Harrison Ford Has (Mostly) No Hard Feelings About Indiana Jones And The Kingdom Of The Crystal Skull

Although "Indiana Jones and the Kingdom of the Crystal Skull" is the most financially successful entry in the series' legacy and initially opened to positive reviews, the fourth "Indy" film has suffered from a troubled reputation from critics and audiences alike ever since. Many felt that the charms that made the "Indiana Jones" trilogy so captivating were largely missing in its fourth sequel. Sure, there was always a bit of a supernatural undertone to Indy's world, but audiences could not suspend their disbelief around a pivotal twist involving ancient aliens. Others loathed the messy use of CGI, and many fans did not accept Mutt Williams (Shia LaBeouf) as the new heir to the "Indiana Jones" franchise. 

As time passes, pop culture has a tendency to "reclaim" or re-evaluate negatively received works of mainstream art; the "Star Wars" prequels were once universally accepted as poor, indulgent filmmaking, but now they have a strong cult following behind them. However, this never quite happened to "Crystal Skull," it is still considered one of the weakest in Spielberg's catalog and a failed attempt at a legacy sequel (a trend that would soon change modern Hollywood).

This year, Ford is finally getting a do-over with "Indiana Jones and the Dial of Destiny," helmed by James Mangold ("Logan," "Walk the Line,"). This fifth installment promises one last ride for the professor, archeologist, and adventurer. It will also serve as a revival of the entire "Indiana Jones" brand, allowing for spin-offs and expanded universe material in the Disney-Lucasfilm era.

This week, Ford sat down with The Hollywood Reporter to discuss all of his recent projects, from his leading role in the "Yellowstone" spin-off "1923," to "Indiana Jones and the Dial of Destiny." In the interview, Ford reflected on the critical response to "Crystal Skull," and shared that he (mostly) has no hard feelings about it, giving us an appropriately "Harrison Ford" response.

'I don't feel it's necessary to address those issues'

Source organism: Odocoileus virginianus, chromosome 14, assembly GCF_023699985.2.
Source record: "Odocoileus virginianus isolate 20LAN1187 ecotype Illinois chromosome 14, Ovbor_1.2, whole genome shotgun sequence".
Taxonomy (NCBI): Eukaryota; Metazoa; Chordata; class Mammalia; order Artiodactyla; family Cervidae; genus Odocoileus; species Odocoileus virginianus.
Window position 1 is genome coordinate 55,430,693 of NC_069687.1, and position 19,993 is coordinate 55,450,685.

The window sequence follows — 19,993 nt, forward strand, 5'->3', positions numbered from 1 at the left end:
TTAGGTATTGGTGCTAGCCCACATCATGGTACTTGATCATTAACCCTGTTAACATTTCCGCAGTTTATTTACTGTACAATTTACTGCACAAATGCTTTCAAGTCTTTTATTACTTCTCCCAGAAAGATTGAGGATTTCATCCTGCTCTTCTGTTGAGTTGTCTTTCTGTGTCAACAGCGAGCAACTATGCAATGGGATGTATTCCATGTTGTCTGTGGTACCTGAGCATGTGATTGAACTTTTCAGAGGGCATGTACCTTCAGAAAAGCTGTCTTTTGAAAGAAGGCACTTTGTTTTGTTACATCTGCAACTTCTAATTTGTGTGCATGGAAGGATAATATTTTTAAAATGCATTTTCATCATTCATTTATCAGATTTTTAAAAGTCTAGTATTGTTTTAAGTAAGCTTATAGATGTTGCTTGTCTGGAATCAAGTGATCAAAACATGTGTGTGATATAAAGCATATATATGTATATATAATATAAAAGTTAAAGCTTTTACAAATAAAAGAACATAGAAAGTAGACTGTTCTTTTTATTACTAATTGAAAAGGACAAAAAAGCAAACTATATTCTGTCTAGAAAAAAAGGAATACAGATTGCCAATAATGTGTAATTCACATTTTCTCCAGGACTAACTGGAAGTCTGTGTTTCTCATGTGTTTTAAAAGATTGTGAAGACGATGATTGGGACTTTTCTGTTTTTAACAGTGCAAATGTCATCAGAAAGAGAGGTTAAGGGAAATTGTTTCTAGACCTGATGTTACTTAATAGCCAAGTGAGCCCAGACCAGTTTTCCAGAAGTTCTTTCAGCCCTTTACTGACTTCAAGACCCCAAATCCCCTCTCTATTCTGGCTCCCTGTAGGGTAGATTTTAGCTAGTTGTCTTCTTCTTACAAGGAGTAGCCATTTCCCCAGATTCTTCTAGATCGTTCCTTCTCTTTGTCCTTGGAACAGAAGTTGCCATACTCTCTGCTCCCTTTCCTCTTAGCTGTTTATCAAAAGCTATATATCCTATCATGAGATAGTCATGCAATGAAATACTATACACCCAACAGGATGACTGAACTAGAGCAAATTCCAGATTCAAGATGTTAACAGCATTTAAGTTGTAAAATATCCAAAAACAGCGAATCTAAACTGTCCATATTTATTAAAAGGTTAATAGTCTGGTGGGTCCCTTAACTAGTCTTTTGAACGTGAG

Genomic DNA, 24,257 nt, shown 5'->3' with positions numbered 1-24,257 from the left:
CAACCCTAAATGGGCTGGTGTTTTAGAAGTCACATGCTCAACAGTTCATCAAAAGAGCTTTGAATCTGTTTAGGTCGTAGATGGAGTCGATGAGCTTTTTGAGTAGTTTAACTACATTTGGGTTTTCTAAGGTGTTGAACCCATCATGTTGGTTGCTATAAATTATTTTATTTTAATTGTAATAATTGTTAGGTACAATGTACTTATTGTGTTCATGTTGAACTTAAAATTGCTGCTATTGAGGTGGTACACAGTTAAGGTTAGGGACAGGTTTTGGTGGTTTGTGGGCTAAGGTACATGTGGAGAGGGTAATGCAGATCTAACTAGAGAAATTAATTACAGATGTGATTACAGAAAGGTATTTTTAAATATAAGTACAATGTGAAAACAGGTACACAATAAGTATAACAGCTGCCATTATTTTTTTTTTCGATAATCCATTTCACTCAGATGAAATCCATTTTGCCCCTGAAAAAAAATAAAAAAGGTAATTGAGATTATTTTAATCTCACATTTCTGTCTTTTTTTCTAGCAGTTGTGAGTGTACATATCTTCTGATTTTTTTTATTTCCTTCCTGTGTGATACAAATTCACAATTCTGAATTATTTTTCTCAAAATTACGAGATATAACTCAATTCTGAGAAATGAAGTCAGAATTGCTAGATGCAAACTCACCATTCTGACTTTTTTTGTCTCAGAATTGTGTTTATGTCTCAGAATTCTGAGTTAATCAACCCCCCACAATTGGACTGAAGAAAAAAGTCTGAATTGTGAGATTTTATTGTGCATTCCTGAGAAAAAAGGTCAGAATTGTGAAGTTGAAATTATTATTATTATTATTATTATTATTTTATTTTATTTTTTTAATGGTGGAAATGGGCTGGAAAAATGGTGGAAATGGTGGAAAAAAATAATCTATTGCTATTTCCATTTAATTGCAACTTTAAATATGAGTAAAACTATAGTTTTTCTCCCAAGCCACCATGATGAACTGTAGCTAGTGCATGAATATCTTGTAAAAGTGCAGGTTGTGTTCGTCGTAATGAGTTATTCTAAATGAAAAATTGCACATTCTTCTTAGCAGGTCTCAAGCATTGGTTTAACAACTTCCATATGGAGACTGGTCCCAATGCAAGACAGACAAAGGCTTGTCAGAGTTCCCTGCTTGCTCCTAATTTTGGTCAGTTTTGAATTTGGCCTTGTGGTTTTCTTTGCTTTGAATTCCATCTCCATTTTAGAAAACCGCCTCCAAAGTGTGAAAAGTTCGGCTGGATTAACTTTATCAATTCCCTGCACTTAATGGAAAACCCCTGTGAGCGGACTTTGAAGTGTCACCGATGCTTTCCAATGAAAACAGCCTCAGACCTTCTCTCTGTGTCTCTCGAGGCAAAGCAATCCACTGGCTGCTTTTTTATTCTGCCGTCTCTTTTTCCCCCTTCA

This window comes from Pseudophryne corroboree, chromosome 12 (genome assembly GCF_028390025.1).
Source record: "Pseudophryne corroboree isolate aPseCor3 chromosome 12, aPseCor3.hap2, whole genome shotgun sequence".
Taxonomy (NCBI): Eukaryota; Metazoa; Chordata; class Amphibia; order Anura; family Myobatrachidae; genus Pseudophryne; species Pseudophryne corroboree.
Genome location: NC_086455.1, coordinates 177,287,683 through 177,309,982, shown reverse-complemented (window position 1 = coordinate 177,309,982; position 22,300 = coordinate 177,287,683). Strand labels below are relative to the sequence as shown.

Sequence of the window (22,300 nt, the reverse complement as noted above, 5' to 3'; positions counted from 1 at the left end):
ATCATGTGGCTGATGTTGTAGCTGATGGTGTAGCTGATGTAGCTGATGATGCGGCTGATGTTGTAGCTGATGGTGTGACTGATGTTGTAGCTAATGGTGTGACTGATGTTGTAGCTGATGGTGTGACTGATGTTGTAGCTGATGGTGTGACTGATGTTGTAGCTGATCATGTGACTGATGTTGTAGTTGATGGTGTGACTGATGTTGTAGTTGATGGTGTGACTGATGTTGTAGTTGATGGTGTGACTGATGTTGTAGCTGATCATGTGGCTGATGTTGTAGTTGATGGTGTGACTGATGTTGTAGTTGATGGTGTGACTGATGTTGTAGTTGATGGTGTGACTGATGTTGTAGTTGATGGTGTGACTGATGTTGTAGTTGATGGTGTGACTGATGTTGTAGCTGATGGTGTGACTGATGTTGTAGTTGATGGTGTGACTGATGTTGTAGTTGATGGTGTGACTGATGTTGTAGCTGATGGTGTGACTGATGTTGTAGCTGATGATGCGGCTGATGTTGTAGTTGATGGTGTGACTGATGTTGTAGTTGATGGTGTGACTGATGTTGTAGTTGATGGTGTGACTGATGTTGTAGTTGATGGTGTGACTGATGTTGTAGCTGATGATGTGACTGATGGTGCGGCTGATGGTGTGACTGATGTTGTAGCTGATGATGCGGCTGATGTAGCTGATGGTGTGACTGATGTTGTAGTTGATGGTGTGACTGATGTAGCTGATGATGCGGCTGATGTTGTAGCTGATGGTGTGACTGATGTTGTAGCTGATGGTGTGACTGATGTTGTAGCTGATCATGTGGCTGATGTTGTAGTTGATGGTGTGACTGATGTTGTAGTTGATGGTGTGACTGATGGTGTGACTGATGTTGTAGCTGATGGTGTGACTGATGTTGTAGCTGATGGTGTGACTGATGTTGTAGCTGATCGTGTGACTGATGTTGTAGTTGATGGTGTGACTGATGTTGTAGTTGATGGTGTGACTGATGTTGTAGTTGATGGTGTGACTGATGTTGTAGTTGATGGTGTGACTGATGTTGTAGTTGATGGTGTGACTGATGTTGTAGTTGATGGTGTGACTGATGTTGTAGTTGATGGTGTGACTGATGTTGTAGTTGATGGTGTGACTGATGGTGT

"Where are they now?" asked the now 80-year-old actor, coming off a bit stronger than intended. "No. I mean, [the critics] were harsh on it, but what are they doing now? I understand. But those were their rules — not [Spielberg and Lucas'] rules."

What Ford is saying (in his own signature, grumpy Harrison Ford way) is that the critical response of "Crystal Skull" doesn't phase him one bit, and as a professional, it shouldn't — the film that he created with Spielberg and Lucas aligned with their vision. The fans, critics, and audiences who didn't click with the film were simply looking for something different. As an artist, he doesn't feel it is his responsibility to impose on what people think about his work, and by extension, he believes that public consensus over the last film wasn't relevant to him when he decided to return to the character of Indiana Jones in "Dial of Destiny." 

Ford elaborated, saying:

"They were imposing their rules on what the movie should be. I don't feel it's necessary to address those issues. I think that everyone has a right to their opinion. The film was not as successful as we wanted it to be, perhaps. But it didn't create an attitude or a behavior that carried over into this film."

'It isn't the years, it's the mileage'

However, there is one aspect to "Crystal Skull" that Ford agrees was poorly conceived. The fourth "Indy" film is certain to age poorly now that there is a definitive sequel. One issue lies in how frequently the fourth film comments and jokes about Indy's age. Ford was 64-years-old on the set of "Crystal Skull," which was meant to be an end-of-the-road adventure for the character. Little did they know that at 80, Ford would still be hungry for another adventure. 

In "Dial of Destiny," the actor made sure they moved away from the tired "old-timer" jokes. "Yeah. In 'Dial of Destiny' there were a lot of old jokes in the script. We took them all out," Ford explained to THR. "There is a moment where he observes himself in this situation and says, 'What the f**k am I doing in here? But I hate what I call 'talking about the story.' I want to see circumstances in which the audience gets a chance to experience the story, not to be led through the nose with highlights pointed out to them. I'd rather create behavior that is the joke of age rather than talk about it."

Unlike Han Solo, Harrison Ford is actually quite fond of playing Indy. He's always been vocal about this, but one can especially tell by the amount of respect and care he has for the character, creatively. It's easy to be cynical over the prospect of more franchises, but from Ford's perspective, it's understandable why he wants to part with the character on better terms.

"Indiana Jones and the Dial of Destiny" releases in theaters on June 30, 2023.